Tuesday, August 21, 2018
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Tips for Travel With Diabetes

Traveling makes everyone dream! The best way to make sure you make the most of a getaway or vacation, and to leave with peace of mind, is good planning … especially when you’re living with diabetes.

Diabetes should not be a reason to stop traveling. However, some precautions are required to promote a pleasant and worry-free stay.

choice of destination

Hello! Hello! Hola! Regardless of the destination chosen, it is advisable to learn some words and expressions related to diabetes in the country visited language , such as “I have diabetes”, “Orange juice or sugar, please »,« Insulin »,« hypoglycemia », etc., in order to be able to communicate essentials in case of need.

Here are some things to consider depending on resort, the means of transportation used and travel tstyle.

1. The time is difference.

It may sometimes be necessary to adjust the drug treatment plan based on the time difference.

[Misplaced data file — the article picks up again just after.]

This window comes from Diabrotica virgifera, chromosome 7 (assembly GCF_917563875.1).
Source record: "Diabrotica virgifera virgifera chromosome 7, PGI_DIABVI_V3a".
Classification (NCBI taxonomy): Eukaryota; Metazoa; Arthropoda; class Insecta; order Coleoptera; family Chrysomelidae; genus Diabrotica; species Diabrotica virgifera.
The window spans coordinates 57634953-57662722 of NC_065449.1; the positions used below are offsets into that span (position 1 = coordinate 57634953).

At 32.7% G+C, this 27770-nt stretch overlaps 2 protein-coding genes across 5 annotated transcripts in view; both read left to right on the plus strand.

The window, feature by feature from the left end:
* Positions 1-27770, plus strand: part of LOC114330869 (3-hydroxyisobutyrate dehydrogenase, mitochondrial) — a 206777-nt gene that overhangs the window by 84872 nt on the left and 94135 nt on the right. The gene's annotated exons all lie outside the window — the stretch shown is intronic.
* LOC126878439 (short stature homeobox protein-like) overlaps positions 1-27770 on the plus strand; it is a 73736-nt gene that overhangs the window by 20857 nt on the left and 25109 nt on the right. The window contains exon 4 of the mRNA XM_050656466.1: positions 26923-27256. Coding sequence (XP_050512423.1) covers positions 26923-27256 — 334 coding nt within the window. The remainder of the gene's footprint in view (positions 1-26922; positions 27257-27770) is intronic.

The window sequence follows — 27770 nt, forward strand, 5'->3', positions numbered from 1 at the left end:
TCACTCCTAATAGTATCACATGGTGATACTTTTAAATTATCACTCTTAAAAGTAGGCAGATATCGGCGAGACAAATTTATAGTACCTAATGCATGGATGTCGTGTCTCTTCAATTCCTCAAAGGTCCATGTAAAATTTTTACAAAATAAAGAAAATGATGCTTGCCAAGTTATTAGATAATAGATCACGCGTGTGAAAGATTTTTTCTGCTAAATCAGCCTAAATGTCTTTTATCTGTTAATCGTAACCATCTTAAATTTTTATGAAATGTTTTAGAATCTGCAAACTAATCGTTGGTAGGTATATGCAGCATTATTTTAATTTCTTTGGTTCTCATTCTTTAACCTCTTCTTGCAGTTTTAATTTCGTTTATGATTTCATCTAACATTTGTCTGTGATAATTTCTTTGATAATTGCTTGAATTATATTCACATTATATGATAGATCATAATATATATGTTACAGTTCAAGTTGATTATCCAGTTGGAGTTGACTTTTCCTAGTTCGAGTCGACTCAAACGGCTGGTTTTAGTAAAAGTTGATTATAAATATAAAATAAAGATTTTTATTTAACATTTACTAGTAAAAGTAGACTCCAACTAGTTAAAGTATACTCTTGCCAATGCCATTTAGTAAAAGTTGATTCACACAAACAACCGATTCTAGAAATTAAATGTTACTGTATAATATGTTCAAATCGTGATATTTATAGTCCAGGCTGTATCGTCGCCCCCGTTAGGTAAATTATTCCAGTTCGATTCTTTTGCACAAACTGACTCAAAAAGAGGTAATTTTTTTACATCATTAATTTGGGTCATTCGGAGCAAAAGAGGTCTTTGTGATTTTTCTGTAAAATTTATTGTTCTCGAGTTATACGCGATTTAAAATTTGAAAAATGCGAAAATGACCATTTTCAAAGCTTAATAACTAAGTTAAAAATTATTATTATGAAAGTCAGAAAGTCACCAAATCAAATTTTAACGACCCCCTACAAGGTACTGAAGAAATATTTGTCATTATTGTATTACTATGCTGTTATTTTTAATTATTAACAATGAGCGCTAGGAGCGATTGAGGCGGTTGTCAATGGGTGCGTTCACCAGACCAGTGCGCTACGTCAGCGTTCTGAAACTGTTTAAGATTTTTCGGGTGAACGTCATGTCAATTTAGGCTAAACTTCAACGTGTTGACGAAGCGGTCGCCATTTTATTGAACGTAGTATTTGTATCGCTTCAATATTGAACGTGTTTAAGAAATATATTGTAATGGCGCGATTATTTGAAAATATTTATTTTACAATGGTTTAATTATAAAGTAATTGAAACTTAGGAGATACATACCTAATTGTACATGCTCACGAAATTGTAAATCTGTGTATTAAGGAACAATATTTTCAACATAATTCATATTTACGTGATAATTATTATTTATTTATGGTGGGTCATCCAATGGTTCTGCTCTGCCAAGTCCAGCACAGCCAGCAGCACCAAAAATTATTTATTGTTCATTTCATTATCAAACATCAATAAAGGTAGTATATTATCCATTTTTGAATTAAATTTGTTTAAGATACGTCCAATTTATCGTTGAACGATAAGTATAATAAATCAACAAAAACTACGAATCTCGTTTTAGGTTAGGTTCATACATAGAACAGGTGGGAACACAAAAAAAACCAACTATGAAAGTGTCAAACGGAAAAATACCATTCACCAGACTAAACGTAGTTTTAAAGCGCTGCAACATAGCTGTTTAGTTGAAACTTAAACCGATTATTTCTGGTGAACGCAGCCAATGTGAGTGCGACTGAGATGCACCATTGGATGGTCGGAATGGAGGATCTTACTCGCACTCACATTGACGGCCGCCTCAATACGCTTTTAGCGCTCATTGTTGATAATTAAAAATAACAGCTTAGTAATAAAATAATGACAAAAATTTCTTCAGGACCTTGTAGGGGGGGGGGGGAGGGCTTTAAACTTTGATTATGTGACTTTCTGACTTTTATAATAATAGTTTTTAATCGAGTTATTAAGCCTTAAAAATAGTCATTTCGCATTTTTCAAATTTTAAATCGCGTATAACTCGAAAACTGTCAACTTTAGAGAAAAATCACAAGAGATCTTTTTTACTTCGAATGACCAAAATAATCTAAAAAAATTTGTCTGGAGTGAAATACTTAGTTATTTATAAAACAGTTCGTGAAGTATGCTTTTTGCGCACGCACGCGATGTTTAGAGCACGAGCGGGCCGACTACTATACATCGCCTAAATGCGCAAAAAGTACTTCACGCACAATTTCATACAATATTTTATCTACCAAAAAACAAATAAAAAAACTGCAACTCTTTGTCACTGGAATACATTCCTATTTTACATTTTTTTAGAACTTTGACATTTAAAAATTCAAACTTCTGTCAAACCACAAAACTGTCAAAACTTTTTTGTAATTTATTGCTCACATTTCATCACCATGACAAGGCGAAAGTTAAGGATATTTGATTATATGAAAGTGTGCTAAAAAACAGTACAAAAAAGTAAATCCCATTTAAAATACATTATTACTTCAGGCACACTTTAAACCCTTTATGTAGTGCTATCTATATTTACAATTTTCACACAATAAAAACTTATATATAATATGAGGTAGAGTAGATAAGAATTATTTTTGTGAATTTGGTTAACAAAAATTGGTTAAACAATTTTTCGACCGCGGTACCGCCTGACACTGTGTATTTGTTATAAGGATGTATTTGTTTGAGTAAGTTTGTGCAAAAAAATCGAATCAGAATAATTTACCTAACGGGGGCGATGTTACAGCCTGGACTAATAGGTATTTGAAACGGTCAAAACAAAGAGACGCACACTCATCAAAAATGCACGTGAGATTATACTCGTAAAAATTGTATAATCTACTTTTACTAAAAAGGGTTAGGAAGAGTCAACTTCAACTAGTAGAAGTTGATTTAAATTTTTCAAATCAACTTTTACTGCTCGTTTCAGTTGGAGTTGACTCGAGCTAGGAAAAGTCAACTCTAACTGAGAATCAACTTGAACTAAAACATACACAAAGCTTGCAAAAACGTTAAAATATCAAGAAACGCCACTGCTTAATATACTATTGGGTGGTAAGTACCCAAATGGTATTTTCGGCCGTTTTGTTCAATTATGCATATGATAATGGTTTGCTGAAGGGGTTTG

As a general rule, if it does not exceed 2 to 3 hours, the dosage remains unchanged. It is recommended to set your watch to local time only on arrival, or leave it as is.

A jet lag of more than 3 hours may require some adjustments to drugs dosage, particularly for insulin treatments. You should check with your family pharmacist or doctor before leaving.

In any case, it is advisable to monitor your blood sugar more closely during your stay.

2. Transportation and storage of medications, insulin and supplies for diabetes management.

It should always be kept in mind that changes in temperature or humidity can affect the stability of drugs, whether taken orally or by injection. It is important to inform yourself about how to keep medicines you take from your pharmacist, and to respect them.

After opening, insulin can tolerate an ambient temperature between 15 ° C and 30 ° C for a few weeks. The weeks number varies by brand; your pharmacist can tell you about it. Extreme temperatures are always to be avoided (do not leave insulin exposed to the sun in a car, nor cold in winter). It is possible to carry insulin in isothermal pouches. However, the bottles should not come into direct contact with refrigerated bags.

When traveling by plane, diabetic supplies such as syringes, insulin auto-injectors and pumps are allowed. In addition, insulin flasks and cooler bags that keep them cool are exempt from liquids restrictions, and quantities greater than 100 ml are allowed in carry-on baggage. It is advisable to keep your medications and supplies with you during transport.

3. daily activities.
4. diet.
5. Access to medical care.

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